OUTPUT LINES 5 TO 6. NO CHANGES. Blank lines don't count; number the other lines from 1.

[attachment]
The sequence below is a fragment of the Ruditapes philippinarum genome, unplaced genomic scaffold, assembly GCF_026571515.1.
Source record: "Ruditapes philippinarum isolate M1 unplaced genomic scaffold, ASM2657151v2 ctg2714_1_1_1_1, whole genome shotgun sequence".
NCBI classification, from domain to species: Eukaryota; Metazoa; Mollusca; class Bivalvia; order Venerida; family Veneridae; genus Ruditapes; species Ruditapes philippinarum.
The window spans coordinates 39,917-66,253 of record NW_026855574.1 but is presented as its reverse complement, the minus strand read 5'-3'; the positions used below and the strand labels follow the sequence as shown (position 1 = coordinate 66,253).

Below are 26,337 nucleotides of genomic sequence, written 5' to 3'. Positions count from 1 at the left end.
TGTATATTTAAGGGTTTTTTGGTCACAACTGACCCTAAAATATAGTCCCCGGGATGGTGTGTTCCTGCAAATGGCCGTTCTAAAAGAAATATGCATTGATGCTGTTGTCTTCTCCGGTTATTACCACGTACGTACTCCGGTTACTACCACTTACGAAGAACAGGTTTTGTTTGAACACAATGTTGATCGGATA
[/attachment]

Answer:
Below are 26,337 nucleotides of genomic sequence, written 5' to 3'. Positions count from 1 at the left end.
TGTATATTTAAGGGTTTTTTGGTCACAACTGACCCTAAAATATAGTCCCCGGGATGGTGTGTTCCTGCAAATGGCCGTTCTAAAAGAAATATGCATTGATGCTGTTGTCTTCTCCGGTTATTACCACGTACGTACTCCGGTTACTACCACTTACGAAGAACAGGTTTTGTTTGAACACAATGTTGATCGGATA